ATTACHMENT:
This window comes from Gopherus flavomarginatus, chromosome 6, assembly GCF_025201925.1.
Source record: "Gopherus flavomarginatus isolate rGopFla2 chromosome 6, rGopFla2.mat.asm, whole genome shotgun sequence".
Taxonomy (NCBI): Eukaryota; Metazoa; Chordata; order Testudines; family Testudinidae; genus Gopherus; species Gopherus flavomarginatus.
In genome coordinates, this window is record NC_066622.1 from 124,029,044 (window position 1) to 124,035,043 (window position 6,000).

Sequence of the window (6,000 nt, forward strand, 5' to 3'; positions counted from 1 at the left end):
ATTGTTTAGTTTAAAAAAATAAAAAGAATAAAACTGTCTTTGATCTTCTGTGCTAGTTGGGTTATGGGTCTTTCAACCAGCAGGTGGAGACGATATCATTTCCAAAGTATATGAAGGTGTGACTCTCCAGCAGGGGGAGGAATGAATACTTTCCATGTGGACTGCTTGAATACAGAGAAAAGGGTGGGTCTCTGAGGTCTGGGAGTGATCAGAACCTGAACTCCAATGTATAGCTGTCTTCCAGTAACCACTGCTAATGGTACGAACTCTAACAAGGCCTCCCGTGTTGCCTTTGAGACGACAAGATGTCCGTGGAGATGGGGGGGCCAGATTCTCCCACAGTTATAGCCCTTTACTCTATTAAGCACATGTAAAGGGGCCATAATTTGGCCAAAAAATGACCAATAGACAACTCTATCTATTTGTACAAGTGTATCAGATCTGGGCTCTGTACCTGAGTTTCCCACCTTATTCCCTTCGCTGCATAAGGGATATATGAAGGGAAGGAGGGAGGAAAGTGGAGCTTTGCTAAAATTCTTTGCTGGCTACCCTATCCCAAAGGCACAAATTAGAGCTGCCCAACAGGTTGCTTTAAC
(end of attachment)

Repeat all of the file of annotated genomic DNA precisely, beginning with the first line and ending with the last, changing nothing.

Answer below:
This window comes from Gopherus flavomarginatus, chromosome 6, assembly GCF_025201925.1.
Source record: "Gopherus flavomarginatus isolate rGopFla2 chromosome 6, rGopFla2.mat.asm, whole genome shotgun sequence".
Taxonomy (NCBI): Eukaryota; Metazoa; Chordata; order Testudines; family Testudinidae; genus Gopherus; species Gopherus flavomarginatus.
In genome coordinates, this window is record NC_066622.1 from 124,029,044 (window position 1) to 124,035,043 (window position 6,000).

Sequence of the window (6,000 nt, forward strand, 5' to 3'; positions counted from 1 at the left end):
ATTGTTTAGTTTAAAAAAATAAAAAGAATAAAACTGTCTTTGATCTTCTGTGCTAGTTGGGTTATGGGTCTTTCAACCAGCAGGTGGAGACGATATCATTTCCAAAGTATATGAAGGTGTGACTCTCCAGCAGGGGGAGGAATGAATACTTTCCATGTGGACTGCTTGAATACAGAGAAAAGGGTGGGTCTCTGAGGTCTGGGAGTGATCAGAACCTGAACTCCAATGTATAGCTGTCTTCCAGTAACCACTGCTAATGGTACGAACTCTAACAAGGCCTCCCGTGTTGCCTTTGAGACGACAAGATGTCCGTGGAGATGGGGGGGCCAGATTCTCCCACAGTTATAGCCCTTTACTCTATTAAGCACATGTAAAGGGGCCATAATTTGGCCAAAAAATGACCAATAGACAACTCTATCTATTTGTACAAGTGTATCAGATCTGGGCTCTGTACCTGAGTTTCCCACCTTATTCCCTTCGCTGCATAAGGGATATATGAAGGGAAGGAGGGAGGAAAGTGGAGCTTTGCTAAAATTCTTTGCTGGCTACCCTATCCCAAAGGCACAAATTAGAGCTGCCCAACAGGTTGCTTTAAC